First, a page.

There’s a sensation of top-heaviness that never really goes away. Building confidence on the Triumph Sprint Executive is hard as there’s never any sense that tyres and chassis are working in total harmony. The suspension is very soft and the bars feel weirdly narrow. The Triumph Sprint Executive's four-piston front brakes work extremely well, but the rubber hoses will almost certainly need replacing with braided lines now.
The Triumph Sprint Executive’s strongest suite is its engine. The DOHC, 12v motor draws its strength from three 36mm, flat-slide Keihin carbs, which produce a nice smooth ride and seamless power. It’s tough and handles pillions and luggage well, with few vibes. The Triumph Sprint Executive is characterful, fast and frugal, too.
The Triumph Sprint Executive's paint quality is extremely high, but bikes left exposed to the elements can look tatty quickly. Electrical gremlins seem to be the only bugbear, so keep busy with the WD40 if you ride your Triumph Sprint Executive through winter.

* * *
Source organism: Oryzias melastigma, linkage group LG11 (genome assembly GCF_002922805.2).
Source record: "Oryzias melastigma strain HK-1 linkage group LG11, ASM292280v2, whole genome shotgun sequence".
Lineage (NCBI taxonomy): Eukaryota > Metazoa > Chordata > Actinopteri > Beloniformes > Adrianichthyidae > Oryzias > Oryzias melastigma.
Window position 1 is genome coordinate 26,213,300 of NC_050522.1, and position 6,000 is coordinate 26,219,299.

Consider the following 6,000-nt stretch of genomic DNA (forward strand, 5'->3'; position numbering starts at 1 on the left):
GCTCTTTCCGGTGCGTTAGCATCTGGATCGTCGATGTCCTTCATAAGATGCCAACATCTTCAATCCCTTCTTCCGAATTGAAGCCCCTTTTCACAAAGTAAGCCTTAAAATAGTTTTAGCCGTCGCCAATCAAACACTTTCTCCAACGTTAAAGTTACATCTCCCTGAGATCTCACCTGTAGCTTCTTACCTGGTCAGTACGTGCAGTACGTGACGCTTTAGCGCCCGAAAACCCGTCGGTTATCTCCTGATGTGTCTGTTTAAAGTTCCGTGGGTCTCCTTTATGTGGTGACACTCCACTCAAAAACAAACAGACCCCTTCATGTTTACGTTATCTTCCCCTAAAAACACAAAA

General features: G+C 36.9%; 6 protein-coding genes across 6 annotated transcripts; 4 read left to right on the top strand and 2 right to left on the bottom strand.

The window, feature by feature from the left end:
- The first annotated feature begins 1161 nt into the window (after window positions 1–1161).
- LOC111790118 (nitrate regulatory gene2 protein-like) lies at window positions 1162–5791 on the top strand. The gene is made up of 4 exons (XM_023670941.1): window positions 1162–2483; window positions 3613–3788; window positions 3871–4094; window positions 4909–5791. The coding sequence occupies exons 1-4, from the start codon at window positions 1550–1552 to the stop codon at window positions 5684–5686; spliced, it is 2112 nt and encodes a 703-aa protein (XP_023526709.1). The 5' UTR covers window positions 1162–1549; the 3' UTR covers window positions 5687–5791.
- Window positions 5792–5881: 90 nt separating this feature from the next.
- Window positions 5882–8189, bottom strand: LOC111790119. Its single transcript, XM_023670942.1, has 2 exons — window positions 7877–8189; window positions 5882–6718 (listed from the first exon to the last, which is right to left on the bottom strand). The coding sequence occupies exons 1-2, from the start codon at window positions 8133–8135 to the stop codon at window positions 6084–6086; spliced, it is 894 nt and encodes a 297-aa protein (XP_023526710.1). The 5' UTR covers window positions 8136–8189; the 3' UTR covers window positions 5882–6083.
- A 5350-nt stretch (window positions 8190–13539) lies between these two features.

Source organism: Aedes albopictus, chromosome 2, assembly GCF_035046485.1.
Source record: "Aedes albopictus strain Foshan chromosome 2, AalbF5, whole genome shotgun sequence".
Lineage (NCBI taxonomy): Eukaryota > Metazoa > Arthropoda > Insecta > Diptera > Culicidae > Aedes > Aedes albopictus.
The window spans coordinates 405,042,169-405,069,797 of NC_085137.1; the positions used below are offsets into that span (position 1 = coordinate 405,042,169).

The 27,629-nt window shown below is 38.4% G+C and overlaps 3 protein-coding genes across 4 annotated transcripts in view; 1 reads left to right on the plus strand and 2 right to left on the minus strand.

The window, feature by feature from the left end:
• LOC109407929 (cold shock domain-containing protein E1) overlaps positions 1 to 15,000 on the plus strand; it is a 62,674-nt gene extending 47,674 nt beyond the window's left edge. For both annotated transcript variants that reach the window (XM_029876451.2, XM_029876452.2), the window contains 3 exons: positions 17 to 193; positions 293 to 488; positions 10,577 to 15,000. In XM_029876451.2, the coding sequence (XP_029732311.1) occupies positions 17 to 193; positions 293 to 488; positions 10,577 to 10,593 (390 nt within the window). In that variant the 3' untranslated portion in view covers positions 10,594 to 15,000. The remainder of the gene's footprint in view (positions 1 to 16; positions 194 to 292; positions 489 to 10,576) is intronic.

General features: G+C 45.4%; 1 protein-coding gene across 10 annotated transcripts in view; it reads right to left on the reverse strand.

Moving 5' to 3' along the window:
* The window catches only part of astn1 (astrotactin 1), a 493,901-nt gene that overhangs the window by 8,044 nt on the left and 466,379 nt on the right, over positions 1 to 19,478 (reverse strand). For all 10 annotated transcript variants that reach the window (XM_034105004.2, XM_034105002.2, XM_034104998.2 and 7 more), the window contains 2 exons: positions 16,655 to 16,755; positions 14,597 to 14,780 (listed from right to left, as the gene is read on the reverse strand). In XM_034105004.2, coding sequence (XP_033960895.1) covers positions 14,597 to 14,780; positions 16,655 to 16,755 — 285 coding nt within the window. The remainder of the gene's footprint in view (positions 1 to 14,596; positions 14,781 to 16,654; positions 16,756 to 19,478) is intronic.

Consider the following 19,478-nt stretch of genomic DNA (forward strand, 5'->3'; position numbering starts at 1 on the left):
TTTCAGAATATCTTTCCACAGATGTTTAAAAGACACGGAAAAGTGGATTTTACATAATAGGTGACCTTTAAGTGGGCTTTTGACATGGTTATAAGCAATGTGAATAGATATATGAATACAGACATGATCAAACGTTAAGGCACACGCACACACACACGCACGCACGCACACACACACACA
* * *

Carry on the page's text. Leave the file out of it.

The Triumph Sprint Executive’s for you if you value Britishness and individuality over price. Yamaha’s Diversion 900 is cheaper, shaft-drive rather than chain, like the Triumph Sprint Executive and it’s comfy enough for a full day’s riding. The finish is good, providing it’s looked after and the motor will go on forever. Find a Triumph Sprint Executive for sale.
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If you do lots of touring miles then an aftermarket seat with more support is a sound investment for the Triumph Sprint Executive. You get a decent cockpit, with an easy to read analogue speedo, tacho, temperature and fuel gauge. The Triumph Sprint Executive's 36-litre hard panniers are of good quality and hold a full-sized lid each.